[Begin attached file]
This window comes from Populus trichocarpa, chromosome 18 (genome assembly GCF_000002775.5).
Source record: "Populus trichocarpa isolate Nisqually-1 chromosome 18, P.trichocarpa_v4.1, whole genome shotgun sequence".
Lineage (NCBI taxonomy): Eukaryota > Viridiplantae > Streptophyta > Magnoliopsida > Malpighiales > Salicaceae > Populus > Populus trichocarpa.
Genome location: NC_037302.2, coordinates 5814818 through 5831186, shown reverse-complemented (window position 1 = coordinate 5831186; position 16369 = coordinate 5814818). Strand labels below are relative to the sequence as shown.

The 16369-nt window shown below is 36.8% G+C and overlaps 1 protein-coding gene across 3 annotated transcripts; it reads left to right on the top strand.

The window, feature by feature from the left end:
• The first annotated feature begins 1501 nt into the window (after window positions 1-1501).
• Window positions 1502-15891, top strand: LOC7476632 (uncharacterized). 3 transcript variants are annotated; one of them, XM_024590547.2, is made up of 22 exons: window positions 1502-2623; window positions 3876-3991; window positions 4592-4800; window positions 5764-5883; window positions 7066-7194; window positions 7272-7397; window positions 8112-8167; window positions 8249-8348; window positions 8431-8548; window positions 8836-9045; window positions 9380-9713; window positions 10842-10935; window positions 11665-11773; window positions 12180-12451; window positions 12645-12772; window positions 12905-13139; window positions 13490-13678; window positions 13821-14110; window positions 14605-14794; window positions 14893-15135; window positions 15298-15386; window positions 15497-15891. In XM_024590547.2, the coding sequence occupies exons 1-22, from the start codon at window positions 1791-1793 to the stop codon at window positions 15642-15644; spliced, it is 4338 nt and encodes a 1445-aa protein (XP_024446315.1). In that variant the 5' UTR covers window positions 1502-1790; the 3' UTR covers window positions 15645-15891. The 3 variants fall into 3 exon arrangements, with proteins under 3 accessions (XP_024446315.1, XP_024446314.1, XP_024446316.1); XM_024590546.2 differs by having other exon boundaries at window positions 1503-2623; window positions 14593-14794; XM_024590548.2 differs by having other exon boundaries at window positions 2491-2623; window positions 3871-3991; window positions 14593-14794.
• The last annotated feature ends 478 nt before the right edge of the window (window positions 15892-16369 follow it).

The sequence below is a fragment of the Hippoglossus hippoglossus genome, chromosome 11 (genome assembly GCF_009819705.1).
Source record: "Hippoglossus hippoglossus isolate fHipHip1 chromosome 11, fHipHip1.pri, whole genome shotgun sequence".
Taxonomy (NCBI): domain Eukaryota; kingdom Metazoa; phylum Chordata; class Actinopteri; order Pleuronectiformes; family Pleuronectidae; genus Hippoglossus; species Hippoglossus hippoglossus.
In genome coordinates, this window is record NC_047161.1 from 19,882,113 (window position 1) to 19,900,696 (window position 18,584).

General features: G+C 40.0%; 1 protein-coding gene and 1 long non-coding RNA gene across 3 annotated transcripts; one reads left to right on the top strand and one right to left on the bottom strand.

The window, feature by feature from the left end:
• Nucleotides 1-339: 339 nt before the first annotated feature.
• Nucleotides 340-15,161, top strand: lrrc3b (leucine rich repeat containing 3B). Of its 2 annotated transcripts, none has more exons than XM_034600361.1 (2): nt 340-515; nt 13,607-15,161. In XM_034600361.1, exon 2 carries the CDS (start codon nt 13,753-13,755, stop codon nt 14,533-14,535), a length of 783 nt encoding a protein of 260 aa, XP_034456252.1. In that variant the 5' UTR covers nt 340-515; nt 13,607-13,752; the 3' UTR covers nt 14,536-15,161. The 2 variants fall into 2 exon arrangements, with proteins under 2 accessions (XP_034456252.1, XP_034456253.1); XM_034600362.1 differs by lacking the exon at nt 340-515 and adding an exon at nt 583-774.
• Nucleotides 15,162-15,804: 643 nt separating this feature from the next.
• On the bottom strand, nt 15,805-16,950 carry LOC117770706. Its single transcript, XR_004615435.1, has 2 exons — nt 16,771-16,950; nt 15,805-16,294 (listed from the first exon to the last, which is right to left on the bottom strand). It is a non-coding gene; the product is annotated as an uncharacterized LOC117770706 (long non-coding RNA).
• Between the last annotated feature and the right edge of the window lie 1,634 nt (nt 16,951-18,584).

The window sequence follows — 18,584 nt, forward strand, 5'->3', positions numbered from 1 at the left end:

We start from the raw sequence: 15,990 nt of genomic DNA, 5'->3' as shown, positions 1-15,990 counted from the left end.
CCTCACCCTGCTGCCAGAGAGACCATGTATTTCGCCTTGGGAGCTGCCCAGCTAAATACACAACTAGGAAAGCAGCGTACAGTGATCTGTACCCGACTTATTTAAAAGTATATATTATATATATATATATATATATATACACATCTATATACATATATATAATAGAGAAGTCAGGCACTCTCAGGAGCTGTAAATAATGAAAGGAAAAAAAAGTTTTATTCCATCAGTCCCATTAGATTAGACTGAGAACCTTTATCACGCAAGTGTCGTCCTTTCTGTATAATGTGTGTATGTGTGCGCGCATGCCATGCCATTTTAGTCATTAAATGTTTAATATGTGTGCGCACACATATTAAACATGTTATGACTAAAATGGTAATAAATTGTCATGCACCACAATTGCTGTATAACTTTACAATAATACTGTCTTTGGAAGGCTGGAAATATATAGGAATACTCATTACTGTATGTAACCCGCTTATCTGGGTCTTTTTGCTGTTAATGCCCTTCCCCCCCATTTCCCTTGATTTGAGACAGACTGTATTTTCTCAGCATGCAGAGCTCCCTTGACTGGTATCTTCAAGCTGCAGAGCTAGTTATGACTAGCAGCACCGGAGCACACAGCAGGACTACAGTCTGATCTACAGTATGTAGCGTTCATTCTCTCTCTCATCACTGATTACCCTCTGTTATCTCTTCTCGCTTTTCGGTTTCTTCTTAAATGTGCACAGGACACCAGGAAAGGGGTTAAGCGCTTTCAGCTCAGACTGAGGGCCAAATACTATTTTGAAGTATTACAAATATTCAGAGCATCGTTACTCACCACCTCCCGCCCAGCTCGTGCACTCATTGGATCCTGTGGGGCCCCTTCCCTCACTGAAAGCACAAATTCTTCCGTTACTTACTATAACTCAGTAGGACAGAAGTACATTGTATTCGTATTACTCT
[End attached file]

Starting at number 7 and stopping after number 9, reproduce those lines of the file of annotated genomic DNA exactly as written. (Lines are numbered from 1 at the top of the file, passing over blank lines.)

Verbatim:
• The first annotated feature begins 1501 nt into the window (after window positions 1-1501).
• Window positions 1502-15891, top strand: LOC7476632 (uncharacterized). 3 transcript variants are annotated; one of them, XM_024590547.2, is made up of 22 exons: window positions 1502-2623; window positions 3876-3991; window positions 4592-4800; window positions 5764-5883; window positions 7066-7194; window positions 7272-7397; window positions 8112-8167; window positions 8249-8348; window positions 8431-8548; window positions 8836-9045; window positions 9380-9713; window positions 10842-10935; window positions 11665-11773; window positions 12180-12451; window positions 12645-12772; window positions 12905-13139; window positions 13490-13678; window positions 13821-14110; window positions 14605-14794; window positions 14893-15135; window positions 15298-15386; window positions 15497-15891. In XM_024590547.2, the coding sequence occupies exons 1-22, from the start codon at window positions 1791-1793 to the stop codon at window positions 15642-15644; spliced, it is 4338 nt and encodes a 1445-aa protein (XP_024446315.1). In that variant the 5' UTR covers window positions 1502-1790; the 3' UTR covers window positions 15645-15891. The 3 variants fall into 3 exon arrangements, with proteins under 3 accessions (XP_024446315.1, XP_024446314.1, XP_024446316.1); XM_024590546.2 differs by having other exon boundaries at window positions 1503-2623; window positions 14593-14794; XM_024590548.2 differs by having other exon boundaries at window positions 2491-2623; window positions 3871-3991; window positions 14593-14794.
• The last annotated feature ends 478 nt before the right edge of the window (window positions 15892-16369 follow it).